If you look at all the rooftops of your neighborhood, chances are at least one of your neighbors has solar panels.
Decades ago, only people looking to get off the grid or living in remote areas used solar panels on their homes. Now, the residential use of solar panels has become more accessible than ever and is quickly becoming a great way to switch to clean energy in your home.
Solar panels capture and store energy from the sun and are often used to heat and cool the home. There are many benefits to using solar to heat and cool your home, but before the installation process begins, it helps to do a little research on what would be best for your home and what roofing and solar company would be best equipped to do the job.
Why You Should Switch to Solar
Let’s start with the basics: Why switch to solar?
A solar power system lasts up to 35 years, and in that time, you can save a lot of money on your electric bill. By installing your own solar panel system, you are creating your own grid of energy for your household to use–no more paying the electric and gas company.
Getting solar also allows you to take control of your energy usage. You can see how much energy is being stored and can distribute it the way you want, so there’s no more guessing what power source is making your electric bill so high.
For the eco-conscious consumer, solar reduces your carbon footprint and contributes to a sustainable lifestyle.
Things to Consider when Switching to Solar
So you want the benefits of solar, but what does that mean for your roof?
Though the cost of solar has drastically declined in the last decade, you should make sure to budget for the installation.
If your roof is older or close to the end of its lifetime, consider replacing it before installing solar panels. Old and damaged roofs are not ideal for solar panels, but roof replacement coupled with new solar panels will save you money in the long run, even if it is a substantial upfront expense.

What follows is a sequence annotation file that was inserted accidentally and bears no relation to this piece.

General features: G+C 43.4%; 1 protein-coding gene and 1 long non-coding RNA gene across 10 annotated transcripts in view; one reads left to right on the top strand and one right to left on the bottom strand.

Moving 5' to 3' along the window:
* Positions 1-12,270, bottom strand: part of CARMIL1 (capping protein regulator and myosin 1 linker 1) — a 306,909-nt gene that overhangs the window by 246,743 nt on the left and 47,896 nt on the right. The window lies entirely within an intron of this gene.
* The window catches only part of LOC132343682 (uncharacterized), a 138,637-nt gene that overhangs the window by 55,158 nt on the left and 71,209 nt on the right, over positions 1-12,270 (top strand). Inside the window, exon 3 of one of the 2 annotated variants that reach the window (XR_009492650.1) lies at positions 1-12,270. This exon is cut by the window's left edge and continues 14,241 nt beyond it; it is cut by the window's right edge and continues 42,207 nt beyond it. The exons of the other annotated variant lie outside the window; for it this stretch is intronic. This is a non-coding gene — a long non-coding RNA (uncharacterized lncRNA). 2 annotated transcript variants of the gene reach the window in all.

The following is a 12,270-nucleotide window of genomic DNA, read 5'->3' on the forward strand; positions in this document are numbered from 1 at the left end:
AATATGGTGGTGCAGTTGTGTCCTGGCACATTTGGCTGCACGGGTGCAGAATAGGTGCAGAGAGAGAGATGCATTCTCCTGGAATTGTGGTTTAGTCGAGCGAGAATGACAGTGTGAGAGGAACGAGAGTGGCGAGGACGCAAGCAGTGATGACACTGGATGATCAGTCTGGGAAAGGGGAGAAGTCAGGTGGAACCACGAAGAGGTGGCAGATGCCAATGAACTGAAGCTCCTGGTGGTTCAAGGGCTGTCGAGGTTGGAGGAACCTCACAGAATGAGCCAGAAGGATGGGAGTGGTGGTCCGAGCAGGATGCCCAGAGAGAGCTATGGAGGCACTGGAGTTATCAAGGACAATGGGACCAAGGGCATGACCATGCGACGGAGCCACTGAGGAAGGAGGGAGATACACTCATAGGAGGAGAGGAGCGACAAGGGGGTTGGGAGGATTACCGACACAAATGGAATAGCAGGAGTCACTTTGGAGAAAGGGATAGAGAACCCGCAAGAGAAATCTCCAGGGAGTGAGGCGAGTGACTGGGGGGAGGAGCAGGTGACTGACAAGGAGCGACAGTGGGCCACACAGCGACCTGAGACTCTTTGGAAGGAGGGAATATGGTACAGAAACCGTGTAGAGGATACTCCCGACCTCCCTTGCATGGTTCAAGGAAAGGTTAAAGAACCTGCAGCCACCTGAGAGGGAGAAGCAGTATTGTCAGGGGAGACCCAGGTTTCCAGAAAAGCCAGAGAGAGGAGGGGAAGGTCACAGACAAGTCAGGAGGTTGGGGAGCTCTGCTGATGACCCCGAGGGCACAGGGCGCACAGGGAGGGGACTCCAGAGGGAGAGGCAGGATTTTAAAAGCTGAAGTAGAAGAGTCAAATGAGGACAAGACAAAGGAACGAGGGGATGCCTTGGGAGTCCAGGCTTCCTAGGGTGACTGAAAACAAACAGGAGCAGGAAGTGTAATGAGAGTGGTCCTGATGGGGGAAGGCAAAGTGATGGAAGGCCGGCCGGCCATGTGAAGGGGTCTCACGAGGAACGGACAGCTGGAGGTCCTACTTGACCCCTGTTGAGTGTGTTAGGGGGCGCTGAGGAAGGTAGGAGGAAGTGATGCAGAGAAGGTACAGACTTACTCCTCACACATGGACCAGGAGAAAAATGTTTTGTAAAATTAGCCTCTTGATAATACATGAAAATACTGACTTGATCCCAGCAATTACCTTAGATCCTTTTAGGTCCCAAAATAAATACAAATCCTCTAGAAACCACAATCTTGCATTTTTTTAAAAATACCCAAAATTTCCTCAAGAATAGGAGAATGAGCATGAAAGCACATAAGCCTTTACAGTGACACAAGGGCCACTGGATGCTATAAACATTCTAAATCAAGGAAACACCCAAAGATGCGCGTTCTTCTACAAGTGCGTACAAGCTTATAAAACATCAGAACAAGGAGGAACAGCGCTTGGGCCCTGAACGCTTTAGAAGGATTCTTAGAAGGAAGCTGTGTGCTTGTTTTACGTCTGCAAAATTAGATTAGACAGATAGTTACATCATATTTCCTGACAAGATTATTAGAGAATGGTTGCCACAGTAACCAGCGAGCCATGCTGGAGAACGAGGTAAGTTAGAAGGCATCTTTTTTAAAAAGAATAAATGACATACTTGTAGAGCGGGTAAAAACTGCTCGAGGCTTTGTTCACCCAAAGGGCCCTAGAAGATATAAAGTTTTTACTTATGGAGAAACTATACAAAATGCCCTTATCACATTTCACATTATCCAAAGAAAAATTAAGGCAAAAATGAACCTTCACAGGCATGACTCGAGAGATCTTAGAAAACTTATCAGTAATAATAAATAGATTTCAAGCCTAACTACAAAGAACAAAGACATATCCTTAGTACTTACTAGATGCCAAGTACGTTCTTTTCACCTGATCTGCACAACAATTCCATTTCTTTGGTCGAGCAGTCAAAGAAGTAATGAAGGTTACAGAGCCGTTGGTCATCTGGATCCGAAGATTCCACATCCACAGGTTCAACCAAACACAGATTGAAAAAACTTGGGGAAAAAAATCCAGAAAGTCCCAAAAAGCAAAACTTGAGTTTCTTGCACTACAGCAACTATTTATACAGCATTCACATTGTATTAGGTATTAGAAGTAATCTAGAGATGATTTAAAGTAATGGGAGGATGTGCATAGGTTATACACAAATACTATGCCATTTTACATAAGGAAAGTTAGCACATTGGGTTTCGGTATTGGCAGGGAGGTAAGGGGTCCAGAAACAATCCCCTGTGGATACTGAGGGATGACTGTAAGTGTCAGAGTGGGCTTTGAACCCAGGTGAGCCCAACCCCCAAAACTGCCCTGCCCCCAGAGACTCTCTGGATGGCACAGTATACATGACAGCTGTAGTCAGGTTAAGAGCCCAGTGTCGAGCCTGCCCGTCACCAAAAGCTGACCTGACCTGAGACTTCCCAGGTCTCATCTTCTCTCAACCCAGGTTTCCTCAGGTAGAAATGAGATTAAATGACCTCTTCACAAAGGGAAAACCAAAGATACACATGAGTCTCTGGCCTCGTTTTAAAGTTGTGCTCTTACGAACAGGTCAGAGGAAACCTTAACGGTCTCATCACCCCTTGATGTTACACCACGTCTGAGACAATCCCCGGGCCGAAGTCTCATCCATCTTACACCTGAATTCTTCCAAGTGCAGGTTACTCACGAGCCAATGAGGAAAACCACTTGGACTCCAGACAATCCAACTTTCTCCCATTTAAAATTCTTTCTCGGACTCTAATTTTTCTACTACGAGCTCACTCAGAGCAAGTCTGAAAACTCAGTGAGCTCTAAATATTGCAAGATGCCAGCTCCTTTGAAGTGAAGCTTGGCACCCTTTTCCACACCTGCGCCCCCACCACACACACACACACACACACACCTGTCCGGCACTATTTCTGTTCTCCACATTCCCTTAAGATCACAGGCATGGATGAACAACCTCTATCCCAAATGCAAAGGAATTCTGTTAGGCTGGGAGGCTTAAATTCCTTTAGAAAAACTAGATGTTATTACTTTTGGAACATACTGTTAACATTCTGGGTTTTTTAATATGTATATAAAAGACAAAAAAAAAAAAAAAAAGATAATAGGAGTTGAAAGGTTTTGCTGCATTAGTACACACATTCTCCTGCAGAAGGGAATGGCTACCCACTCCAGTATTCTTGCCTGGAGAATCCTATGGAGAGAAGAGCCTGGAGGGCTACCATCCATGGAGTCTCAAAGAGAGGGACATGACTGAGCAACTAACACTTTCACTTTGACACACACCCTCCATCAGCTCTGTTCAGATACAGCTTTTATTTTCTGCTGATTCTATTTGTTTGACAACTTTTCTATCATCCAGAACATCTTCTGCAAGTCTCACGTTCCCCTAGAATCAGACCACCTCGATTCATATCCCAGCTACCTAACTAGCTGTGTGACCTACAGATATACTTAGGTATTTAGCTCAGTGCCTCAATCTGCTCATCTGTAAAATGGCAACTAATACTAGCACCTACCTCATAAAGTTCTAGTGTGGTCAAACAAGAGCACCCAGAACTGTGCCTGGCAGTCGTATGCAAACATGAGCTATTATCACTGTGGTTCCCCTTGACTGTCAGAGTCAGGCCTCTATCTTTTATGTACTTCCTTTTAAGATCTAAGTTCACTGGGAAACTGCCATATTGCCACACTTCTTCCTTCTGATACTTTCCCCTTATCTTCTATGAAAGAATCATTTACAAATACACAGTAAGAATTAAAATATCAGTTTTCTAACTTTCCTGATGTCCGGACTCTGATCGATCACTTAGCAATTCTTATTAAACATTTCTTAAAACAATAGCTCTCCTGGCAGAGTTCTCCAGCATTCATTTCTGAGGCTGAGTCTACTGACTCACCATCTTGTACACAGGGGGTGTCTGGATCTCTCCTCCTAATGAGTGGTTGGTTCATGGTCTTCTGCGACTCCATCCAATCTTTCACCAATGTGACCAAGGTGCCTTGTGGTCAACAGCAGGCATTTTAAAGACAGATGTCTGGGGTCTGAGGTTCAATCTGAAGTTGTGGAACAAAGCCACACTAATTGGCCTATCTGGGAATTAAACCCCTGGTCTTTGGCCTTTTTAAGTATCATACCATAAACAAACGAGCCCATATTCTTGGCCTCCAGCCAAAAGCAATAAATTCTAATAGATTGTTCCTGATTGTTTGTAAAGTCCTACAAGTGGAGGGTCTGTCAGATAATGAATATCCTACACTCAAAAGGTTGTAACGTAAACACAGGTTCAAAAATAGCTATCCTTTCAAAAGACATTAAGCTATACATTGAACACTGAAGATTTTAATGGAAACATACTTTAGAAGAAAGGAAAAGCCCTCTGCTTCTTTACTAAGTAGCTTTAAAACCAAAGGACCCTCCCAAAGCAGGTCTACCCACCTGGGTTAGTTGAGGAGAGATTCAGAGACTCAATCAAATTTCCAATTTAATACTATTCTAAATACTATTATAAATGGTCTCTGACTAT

What Roofs work best with Solar Panels?
Solar panels can work with almost every kind of roof, but each type of roof presents different challenges. Here is what you should consider for the solar panel installation process with these types of roof:
Asphalt Shingle Roofs
Asphalt shingle roofs are one of the most common roofs and are very compatible with solar panel systems. These roofs last up to 25 years, and should last throughout the lifetime of the solar panel system.
These roofs typically take up to three days to install depending on the complexity of the roof and the size of the house.
Another roof style very compatible with solar panel systems are metal roofs.
Metal roofs often last longer than shingle roofs with an average lifespan of 60 years. They are also extremely durable–some metal roofs have lasted over 100 years. This makes it a great candidate for solar panel installation because the roof will most likely outlive the solar panels.
Metal roofs also naturally repel heat and cold, making it especially compatible with a solar panel system for extra sustainability.
Like many other roofs, flat roofs can also pair nicely with solar panels, as long as the system is installed correctly.
Having a flat roof opens you up to more installation possibilities than that of a sloped roof. A solar panel and roofing professional should be able to point the panels in any direction that will catch the most sun throughout the day. There are also systems available that tilt and follow the sun for maximum energy capture and efficiency. Those systems are more typically seen on commercial buildings though.
Flat roofs generally have a lifespan of up to 30 years and are the choice of many retail and office spaces.
How a Roofing Company will Help
Though installing solar panels seems straightforward, the process is actually very complex and can best be handled by a professional. You should choose a professional roofing company that also specializes in solar installs or a dedicated solar installer to ensure the wiring is installed correctly and the process is executed safely.
When hiring a professional, there’s no second-guessing if your grid is up to code and working to its full potential. Your local power utility will also have to sign off on the installation for safety reasons, if you plan to keep your home tied into the power grid while also using solar. An improperly configured ‘grid-tie’ system could cause injuries to line crews in the event of a power outage. These systems must be wired correctly so that they do not backfeed into the local grid when the power’s out.
A good roofing and solar professional should be able to know all the best practices when it comes to solar installation. He or she should be able to inspect the roof and spot any red flags during the process and be able to quickly solve any issues that pop up.